) management is the first to admit it: there is risk in developing
the upcoming Surface tablet. The company revealed this information
in government documents filed with the Securities and Exchange
On page 14 of its annual report, Microsoft stated that its
Surface tablet computers may weaken support for Windows among
partners in the industry. At the risk of damaging important
relationships, the company has decided to move forward with Surface
Partnerships that could potentially be affected by the new
tablet's sales could include original equipment manufacturers
(OEMs) such as Dell (NASDAQ:
) and Hewlett-Packard (NYSE:
). Individually, partners will have to choose whether or not to
continue their relationship with Microsoft, who will now fill not
only a supplier role but will also provide some competition at the
Microsoft has laid down the gauntlet in its most recent
admittance, as the company said specifically in the report, "[Our]
Surface devices will compete with products made by our OEM
partners, which may affect their commitment to our platform."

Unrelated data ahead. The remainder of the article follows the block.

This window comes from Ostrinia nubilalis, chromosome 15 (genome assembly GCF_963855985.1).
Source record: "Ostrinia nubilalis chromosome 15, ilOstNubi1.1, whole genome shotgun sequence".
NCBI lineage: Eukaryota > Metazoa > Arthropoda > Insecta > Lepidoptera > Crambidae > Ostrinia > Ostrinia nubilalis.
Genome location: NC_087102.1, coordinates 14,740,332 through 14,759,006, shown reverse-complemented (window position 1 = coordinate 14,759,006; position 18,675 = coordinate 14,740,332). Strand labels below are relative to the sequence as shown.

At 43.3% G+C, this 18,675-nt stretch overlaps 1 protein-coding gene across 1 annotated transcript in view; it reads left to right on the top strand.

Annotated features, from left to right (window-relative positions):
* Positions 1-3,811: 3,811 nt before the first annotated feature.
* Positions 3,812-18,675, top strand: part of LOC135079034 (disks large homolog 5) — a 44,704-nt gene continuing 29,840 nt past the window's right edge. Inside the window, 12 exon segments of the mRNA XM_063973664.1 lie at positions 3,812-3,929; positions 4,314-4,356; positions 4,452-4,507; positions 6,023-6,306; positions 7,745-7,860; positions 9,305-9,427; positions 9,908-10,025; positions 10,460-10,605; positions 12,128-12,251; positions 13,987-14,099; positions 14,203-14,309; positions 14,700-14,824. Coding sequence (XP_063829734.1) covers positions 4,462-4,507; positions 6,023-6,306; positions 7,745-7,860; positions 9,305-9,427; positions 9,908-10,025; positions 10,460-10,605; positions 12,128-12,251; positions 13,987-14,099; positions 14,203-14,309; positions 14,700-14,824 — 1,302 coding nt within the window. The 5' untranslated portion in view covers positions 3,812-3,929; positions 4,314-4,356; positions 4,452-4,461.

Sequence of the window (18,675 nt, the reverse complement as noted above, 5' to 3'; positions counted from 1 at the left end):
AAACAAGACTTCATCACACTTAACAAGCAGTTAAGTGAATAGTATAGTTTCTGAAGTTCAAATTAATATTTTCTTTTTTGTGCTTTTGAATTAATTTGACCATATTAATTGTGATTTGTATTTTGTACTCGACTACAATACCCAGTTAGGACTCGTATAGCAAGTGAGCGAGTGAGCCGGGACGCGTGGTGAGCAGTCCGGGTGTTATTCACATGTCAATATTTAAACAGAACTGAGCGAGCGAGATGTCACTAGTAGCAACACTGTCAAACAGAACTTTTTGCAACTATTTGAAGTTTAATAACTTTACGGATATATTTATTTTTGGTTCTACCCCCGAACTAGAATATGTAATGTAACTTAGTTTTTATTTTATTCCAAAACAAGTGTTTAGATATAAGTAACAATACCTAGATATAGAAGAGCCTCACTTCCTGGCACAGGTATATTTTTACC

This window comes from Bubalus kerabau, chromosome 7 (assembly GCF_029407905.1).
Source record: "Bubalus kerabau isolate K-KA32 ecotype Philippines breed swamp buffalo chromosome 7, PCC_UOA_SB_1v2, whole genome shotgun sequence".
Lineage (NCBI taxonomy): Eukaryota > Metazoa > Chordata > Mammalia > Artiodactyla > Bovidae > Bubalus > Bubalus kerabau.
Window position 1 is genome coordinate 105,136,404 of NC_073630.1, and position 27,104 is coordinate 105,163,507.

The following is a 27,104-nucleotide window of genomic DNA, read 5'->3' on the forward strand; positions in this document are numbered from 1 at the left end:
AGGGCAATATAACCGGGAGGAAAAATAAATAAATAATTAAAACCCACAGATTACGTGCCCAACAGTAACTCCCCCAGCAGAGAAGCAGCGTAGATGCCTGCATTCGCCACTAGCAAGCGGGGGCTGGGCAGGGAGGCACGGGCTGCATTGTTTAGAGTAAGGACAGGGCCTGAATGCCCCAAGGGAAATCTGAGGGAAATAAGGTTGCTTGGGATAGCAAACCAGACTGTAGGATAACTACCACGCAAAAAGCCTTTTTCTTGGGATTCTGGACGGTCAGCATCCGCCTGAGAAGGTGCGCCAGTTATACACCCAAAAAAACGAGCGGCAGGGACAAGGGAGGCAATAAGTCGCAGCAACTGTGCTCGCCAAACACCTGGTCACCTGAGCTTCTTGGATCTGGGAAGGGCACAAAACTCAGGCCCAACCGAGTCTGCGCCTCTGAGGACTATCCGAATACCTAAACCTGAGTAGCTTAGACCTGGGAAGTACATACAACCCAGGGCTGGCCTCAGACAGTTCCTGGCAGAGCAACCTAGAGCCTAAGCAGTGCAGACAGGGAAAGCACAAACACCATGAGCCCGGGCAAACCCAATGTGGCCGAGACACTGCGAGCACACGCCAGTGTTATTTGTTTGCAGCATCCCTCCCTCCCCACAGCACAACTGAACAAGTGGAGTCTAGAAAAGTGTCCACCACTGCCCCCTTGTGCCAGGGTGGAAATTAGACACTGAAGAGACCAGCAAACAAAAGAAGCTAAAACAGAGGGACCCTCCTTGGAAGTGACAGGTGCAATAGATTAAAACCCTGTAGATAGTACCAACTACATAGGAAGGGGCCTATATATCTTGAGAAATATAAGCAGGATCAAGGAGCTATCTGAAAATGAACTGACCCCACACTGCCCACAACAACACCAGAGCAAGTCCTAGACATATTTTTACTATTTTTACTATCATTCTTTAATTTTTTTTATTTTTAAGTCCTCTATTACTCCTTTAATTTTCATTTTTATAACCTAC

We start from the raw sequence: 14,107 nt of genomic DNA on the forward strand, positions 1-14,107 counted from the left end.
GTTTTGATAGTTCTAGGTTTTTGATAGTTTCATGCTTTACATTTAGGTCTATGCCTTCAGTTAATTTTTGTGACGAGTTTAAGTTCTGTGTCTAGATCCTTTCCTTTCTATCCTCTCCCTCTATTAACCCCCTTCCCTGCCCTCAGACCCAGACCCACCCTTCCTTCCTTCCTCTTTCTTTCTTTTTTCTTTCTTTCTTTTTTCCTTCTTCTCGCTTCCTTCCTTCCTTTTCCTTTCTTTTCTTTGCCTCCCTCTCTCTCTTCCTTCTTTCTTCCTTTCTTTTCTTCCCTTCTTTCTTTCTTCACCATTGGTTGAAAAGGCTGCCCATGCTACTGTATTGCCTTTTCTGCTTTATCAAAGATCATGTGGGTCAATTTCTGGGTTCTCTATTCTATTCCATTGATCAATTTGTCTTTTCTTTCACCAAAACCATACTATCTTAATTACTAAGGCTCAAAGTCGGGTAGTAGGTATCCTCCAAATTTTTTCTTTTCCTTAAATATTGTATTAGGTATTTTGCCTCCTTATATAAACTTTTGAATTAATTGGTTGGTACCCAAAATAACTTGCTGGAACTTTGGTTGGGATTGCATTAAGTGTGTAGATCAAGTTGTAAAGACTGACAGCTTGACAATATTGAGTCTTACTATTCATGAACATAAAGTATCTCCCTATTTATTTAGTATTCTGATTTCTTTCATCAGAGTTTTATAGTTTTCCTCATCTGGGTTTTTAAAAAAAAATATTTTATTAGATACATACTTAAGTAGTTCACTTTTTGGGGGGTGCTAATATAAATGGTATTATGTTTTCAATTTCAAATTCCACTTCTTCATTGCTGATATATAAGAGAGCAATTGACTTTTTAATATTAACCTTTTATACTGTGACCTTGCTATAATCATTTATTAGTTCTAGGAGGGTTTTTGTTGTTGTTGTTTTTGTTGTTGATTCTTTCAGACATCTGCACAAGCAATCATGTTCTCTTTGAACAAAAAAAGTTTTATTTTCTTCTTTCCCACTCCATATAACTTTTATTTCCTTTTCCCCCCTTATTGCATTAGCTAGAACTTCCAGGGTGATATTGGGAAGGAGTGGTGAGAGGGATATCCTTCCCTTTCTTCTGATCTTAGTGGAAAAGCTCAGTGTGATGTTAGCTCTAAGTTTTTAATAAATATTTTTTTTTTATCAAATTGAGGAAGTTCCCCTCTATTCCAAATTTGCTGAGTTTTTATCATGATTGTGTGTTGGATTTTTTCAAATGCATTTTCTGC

With such a gamble in place, questions have been drawn from
Microsoft followers ranging from "Why would Microsoft choose to
enter the tablet market with its
" to "Where will OEMs go if they
Only time will tell, as Microsoft's Surface has yet to find
itself on store shelves. Attempting to keep Windows 8, its OEMs and
the new tablet in good graces, Microsoft's management has remained
tight-lipped on the situation, and will likely continue to do
The New York Times
, the most direction the company has given in terms of partner
relationships was when CEO Steve Ballmer was prodded for answers at
a recent Microsoft sales event.
"The importance of the thousands of partners that we have that
design and produce Windows computers will not diminish," Ballmer
Fans of the software brand can only hope so, as the competition
melting pot has risen to a dull boil pre-Surface release.
Microsoft was trading up almost one percent Friday morning near
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